PhD candidate, Sylvain Catherine, will publicly defend his PhD thesis in Management, Specialization in Finance.
Thesis Topic: Essays in Finance
Supervisor: Professor Denis Gromb, HEC Paris
Co-supervisor: Professor David Thesmar, MIT (USA)
The three chapters of this thesis study households’ financial decisions over the lifecycle. The first chapter focuses on the decision to become an entrepreneur, the second on the choice to invest in stock market and the third on the value of pension entitlements.
In the first chapter, I use French administrative data on job-creating entrepreneurs to estimate a life-cycle model in which risk-averse individuals can start businesses and return to paid employment. I find that unobserved benefits represent 6,100 euros per year, summing up to 67,000 over the average entrepreneurial spell. The option to return to paid employment is worth 82,000 euros to new entrepreneurs.
In the second chapter, I estimate a life-cycle model of portfolio choices that incorporates the relationship between stock market returns and the skewness of idiosyncratic income shocks. The cyclicality of skewness can explain low stock market participation among young households with modest financial wealth and why the equity share of participants slightly increases until retirement.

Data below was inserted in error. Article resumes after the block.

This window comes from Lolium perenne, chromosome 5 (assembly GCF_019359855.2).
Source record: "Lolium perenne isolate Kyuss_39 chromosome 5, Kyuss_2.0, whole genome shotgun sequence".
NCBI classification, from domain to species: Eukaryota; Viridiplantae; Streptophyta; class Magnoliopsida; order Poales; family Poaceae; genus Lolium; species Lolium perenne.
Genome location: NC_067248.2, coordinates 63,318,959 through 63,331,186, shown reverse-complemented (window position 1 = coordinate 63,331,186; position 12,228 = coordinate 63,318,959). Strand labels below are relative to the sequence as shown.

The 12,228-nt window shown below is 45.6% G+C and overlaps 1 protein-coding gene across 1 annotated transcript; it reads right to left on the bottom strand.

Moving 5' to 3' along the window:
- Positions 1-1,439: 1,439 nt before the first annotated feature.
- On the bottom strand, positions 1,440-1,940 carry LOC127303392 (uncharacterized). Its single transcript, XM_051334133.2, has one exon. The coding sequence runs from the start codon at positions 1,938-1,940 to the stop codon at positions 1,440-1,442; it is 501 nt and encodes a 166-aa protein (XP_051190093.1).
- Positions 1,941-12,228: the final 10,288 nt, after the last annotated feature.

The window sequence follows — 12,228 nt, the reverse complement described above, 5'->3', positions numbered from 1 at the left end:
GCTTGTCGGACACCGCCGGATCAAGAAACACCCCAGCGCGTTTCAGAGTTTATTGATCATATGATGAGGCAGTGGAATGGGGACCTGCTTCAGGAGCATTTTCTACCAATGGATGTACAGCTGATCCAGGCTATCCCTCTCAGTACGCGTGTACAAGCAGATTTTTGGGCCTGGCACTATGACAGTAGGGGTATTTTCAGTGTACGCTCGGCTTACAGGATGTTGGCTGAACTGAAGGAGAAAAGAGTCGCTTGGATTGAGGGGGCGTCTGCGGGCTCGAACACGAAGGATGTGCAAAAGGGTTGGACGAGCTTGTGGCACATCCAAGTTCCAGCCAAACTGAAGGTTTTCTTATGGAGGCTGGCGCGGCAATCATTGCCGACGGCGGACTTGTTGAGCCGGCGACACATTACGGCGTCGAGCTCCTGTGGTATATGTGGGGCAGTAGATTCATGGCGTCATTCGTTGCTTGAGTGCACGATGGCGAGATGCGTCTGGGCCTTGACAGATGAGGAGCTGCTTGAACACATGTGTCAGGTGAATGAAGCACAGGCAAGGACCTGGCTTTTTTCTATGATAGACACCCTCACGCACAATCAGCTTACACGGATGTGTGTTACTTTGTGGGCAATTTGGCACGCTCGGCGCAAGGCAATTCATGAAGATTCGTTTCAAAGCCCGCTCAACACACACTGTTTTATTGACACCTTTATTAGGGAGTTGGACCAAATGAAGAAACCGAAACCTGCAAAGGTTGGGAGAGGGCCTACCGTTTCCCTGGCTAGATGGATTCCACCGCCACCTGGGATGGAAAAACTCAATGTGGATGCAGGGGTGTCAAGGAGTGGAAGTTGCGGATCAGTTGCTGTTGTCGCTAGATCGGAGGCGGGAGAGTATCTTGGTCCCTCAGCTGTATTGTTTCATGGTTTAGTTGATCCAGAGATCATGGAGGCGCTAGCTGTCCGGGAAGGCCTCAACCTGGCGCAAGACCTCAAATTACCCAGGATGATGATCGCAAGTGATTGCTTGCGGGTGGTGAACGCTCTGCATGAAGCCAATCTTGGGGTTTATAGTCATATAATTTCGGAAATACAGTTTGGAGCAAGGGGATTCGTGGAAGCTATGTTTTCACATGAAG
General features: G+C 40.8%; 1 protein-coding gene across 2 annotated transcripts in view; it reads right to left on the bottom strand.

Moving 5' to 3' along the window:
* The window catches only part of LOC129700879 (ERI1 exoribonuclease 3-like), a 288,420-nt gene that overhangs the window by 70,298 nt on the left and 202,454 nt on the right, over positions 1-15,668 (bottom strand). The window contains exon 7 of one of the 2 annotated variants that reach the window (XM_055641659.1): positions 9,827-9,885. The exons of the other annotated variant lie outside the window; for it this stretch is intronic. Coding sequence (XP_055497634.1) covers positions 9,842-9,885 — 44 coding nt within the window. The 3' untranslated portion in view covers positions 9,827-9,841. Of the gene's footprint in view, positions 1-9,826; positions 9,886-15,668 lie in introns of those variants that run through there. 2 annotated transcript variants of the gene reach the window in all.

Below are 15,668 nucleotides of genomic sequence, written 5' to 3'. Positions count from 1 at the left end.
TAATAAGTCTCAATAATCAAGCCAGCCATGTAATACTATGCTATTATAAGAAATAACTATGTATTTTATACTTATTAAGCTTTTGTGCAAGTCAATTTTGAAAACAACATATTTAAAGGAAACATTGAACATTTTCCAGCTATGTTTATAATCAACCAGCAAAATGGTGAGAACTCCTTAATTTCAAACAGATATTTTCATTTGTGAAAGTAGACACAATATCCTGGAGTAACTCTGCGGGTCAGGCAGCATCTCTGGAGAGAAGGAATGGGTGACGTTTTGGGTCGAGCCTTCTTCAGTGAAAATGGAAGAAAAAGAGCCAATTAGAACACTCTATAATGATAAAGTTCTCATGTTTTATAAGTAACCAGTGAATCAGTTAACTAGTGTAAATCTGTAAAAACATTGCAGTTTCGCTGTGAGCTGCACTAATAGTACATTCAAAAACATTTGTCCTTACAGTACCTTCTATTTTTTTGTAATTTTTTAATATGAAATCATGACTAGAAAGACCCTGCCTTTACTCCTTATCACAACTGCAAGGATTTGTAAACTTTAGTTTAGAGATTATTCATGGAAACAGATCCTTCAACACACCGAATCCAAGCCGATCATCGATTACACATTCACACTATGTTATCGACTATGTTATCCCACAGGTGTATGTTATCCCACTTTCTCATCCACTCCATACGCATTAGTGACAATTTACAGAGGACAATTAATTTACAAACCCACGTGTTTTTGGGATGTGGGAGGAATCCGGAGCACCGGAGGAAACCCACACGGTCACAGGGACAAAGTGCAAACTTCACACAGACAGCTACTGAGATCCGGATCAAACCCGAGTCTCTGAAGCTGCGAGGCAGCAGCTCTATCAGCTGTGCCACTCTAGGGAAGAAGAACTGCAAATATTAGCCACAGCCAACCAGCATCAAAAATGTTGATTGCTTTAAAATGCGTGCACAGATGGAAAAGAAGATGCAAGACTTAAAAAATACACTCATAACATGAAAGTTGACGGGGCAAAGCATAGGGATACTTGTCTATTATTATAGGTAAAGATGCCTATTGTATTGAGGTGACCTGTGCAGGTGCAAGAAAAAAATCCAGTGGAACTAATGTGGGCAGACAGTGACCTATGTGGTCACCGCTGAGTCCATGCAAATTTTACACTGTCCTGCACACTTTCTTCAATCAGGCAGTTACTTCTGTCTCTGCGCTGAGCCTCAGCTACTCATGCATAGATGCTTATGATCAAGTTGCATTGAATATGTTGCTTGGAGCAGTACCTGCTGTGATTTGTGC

In the third chapter, I calibrate a life-cycle model in which the stock and labor markets are cointegrated and Social Security benefits are wage-indexed. I find that the certainty equivalent of Social Security for working households is 46% lower than the sum of future cash flows discounted at the risk-free rate and negative for young households. At the national scale, the risk-adjusted value of Social Security entitlements is 19.6 trillion dollars, which is 37% lower than the unadjusted value of 31 trillion dollars.